Mike 'The Situation' Sorrentino was spending $600,000 a year on opioids and cocaine before hitting 'rock bottom'

The 41-year-old "Jersey Shore" star spoke to Kaitlyn Bristowe about drug use and sobriety in a new podcast interview.

Mike "The Situation" Sorrentino spoke candidly about drug use and his road to sobriety. (Image via Getty Images)

Mike "The Situation" Sorrentino is getting candid about his struggle with addiction. On a recent episode of Kaitlyn Bristowe's podcast "Off The Vine," the "Jersey Shore" star, 41, shared an intimate recount of his battle with addiction and his path to recovery.

Here's what we learned from his appearance.

Sorrentino began by reflecting on his early years, describing himself as a "quiet" and "sweet" child, but demeanour changed drastically when he entered high school. "Once I got to high school, that's when I started to sort of blossom and become a people person. I became a class clown," he explained.

Another turning point came when Sorrentino was around 19 years old, with the divorce of his parents. He admitted that this life event may have set him on a troubled path. "That could explain some of those years after that, which I became even wilder and became a drug dealer," he said.

Sorrentino (far right) with the cast of
Sorrentino (far right) with the cast of "Jersey Shore" in 2010. (Image via Getty Images)

Sorrentino's career in reality television began at the age of 26 when he joined the cast of "Jersey Shore." "I always wanted to be in the spotlight or on TV. I actually wanted to be in movies," he said.

With fame came increased substance abuse, Sorrentino admitted. "I'll be honest, I was just a young man experimenting... like most people... I was just to the extreme, you know? It's probably part of that personality — it's all or nothing... That's how I'm finally now nine years clean and sober — because I realized it was all or nothing."

The father-of-three also opened up about his descent into addiction that led to extreme substance abuse.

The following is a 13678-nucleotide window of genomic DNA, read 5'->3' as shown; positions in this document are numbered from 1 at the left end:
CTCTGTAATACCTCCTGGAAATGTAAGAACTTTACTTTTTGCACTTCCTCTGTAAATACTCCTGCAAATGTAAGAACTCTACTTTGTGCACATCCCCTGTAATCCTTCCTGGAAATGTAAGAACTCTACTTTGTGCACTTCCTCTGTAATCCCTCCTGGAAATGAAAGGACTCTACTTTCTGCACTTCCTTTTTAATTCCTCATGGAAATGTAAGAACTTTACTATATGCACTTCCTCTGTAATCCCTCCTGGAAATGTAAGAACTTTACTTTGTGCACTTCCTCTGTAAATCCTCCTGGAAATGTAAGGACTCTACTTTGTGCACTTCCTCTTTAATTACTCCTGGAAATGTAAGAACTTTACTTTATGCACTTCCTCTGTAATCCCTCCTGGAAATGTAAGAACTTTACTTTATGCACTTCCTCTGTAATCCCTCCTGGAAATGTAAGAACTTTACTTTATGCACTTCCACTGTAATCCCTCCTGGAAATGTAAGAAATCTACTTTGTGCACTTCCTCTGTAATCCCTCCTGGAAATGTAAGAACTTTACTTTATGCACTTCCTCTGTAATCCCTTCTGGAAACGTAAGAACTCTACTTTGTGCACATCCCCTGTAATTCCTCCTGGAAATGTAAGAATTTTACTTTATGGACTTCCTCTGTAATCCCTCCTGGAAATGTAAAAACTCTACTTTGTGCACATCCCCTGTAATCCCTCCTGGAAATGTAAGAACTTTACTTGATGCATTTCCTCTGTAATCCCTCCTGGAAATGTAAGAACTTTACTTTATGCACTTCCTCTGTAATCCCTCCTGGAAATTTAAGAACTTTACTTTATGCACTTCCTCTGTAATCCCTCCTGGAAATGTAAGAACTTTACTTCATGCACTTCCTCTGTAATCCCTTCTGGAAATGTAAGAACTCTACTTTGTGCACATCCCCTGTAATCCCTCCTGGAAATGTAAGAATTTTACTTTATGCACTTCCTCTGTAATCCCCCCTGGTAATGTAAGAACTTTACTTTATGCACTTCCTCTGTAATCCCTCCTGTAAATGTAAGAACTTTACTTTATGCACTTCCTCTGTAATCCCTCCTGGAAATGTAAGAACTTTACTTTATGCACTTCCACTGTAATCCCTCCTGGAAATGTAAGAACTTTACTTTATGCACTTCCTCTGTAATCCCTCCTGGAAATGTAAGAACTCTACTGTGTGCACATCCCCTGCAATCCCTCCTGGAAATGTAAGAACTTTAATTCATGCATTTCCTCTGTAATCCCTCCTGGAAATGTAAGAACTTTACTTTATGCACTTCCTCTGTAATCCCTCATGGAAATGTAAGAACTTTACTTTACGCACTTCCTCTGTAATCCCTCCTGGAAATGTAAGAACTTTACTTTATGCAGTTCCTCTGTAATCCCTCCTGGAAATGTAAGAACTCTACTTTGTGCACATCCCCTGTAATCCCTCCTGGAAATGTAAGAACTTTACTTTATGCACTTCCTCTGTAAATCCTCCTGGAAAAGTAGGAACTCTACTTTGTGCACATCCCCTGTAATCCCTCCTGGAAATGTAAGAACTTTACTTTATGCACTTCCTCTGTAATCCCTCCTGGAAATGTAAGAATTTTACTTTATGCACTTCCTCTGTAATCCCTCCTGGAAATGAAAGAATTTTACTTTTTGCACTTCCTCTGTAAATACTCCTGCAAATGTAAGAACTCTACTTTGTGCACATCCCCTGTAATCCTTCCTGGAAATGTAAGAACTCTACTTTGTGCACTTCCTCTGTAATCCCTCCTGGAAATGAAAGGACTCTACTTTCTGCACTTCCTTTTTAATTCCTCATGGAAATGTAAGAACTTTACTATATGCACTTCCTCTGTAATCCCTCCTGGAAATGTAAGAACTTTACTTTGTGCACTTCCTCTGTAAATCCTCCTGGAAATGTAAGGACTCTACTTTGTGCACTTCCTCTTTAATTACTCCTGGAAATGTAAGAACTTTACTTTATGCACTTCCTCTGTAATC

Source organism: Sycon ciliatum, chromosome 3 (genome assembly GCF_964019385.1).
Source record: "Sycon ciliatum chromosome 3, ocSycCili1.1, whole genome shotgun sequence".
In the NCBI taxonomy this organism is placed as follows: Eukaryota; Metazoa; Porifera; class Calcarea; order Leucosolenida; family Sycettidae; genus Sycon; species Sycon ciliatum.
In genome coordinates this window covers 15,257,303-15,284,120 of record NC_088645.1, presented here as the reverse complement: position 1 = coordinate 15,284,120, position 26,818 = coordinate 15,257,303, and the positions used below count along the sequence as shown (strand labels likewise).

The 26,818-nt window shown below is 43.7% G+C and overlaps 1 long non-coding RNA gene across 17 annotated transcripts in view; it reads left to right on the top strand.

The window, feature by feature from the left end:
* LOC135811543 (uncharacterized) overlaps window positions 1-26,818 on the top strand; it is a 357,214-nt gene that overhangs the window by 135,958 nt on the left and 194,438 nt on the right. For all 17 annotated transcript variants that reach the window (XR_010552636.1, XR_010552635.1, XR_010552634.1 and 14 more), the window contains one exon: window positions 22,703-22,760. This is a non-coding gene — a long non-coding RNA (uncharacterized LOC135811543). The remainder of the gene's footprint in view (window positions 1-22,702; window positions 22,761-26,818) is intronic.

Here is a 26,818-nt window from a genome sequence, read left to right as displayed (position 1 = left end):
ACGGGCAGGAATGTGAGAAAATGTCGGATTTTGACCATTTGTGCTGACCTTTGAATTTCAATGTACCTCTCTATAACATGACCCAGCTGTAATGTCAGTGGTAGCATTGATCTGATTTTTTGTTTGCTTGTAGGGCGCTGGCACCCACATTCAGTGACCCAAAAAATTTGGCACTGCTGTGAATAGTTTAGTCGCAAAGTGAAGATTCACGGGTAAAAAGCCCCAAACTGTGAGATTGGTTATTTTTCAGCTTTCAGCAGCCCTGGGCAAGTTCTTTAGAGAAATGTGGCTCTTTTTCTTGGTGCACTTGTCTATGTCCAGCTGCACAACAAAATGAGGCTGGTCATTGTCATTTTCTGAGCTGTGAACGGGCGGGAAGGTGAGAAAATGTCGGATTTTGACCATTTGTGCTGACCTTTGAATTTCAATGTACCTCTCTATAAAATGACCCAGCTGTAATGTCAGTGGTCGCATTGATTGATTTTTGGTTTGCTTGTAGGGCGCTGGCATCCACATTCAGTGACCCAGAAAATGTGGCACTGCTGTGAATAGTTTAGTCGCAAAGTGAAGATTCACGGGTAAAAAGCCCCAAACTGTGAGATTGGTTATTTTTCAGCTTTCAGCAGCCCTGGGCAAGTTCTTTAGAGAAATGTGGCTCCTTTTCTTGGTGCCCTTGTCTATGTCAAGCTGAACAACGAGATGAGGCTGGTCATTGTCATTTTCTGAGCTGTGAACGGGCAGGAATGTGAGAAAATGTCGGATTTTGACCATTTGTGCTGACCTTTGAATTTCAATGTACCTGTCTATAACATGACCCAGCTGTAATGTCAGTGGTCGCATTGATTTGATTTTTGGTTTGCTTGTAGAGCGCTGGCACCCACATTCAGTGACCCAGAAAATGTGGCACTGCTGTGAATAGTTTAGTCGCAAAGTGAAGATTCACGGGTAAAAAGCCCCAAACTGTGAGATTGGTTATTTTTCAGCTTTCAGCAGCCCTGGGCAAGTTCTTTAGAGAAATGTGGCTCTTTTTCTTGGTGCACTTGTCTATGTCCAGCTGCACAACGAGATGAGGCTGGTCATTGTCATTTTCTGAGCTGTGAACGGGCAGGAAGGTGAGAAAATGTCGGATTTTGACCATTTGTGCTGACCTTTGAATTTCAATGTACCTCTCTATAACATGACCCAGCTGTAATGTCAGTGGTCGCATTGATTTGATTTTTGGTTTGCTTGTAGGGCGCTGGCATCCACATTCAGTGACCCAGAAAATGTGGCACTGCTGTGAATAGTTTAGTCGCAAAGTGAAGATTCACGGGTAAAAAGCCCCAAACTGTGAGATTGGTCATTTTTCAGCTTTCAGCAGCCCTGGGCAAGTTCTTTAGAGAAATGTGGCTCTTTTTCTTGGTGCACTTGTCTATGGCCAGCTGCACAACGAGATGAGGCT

"I put all hands on deck in 2015... I remained sober year after year and then eventually once I had rebuilt my life back and I had this beautiful foundation and family that's when I started to give back," he said.

Despite his efforts, things took a turn for the worse in 2015 when he tried heroin for the first time, something he previously thought he would never try. "There was definitely a couple moments between 2010 to 2015 there was a rock bottom moment," he recalled.

Sorrentino and his wife Lauren, at a 2015 event. (Image via Getty Images)
Sorrentino and his wife Lauren, at a 2015 event. (Image via Getty Images)

At the time, the star was in the midst of legal proceedings against the U.S government. He would eventually serve eight months in prison for federal tax evasion. While dealing with the stress of his legal issues, Sorrentino said "Somebody threw a bundle of heroin on my lap."

Sorrentino recalled a moment of contemplation when he unwrapped a bundle of heroin before trying it for the first time. "I'm like, 'What if I just try a little bit? It's not a big deal. I have a very high tolerance from my opiate usage. I'm like, I'm going to be all right, I'm not gonna die.'" A timely phone call from his mother and a knock on the door from his girlfriend, now wife, proved to be the intervention he needed to seek out going to rehab.

At the peak of his addiction, Sorrentino was spending exorbitant amounts on drugs. "My accountants informed me that I had spent upwards of $500,000 to $600,000 on Oxycodone and cocaine," he told Bristowe. This financial strain left him three months behind on rent and facing possible eviction, adding to his "depression and self-doubt."

Now, nearly nine years sober, Sorrentino has become a vocal advocate for those struggling with addiction. His journey to recovery included therapy, anger management and continuous self-awareness, he explained.

"I've learned through anger management, I've learned through therapy, I've learned from trial and error over many, many years," he said. He noted the importance of addressing addiction on multiple fronts: physically, mentally, and spiritually.

Sorrentino (pictured in 2023) has been sober for nine years. (Image via Getty Images)
Sorrentino (pictured in 2023) has been sober for nine years. (Image via Getty Images)

"You need to address all three. You can't just detox yourself and be like 'I'm peaches.' It doesn't work like that, you know? It's a lot deeper than that."

Sorrentino's advice to others is clear: "Don't give up on yourself... you have to understand that we're all human and we all make mistakes. It's OK to raise your hand and say, 'I need help.'"

In 2019, Sorrentino served time in jail for tax fraud, a period during which he was already three years sober.

"Once I got to prison, it was like I had already faced the devil and found an amazing program that was working for me," he shared. Upon his release, he continued to pursue his television career on "Jersey Shore Family Vacation," navigating the challenges of sobriety while remaining in the public eye. "This is what I want to do for a living. I want to continue to go for my dreams, I want to continue to make TV shows."

Sorrentino credited the success of his sobriety to his wife, who has been a steadfast support. "She has saved my life many times," he praised.

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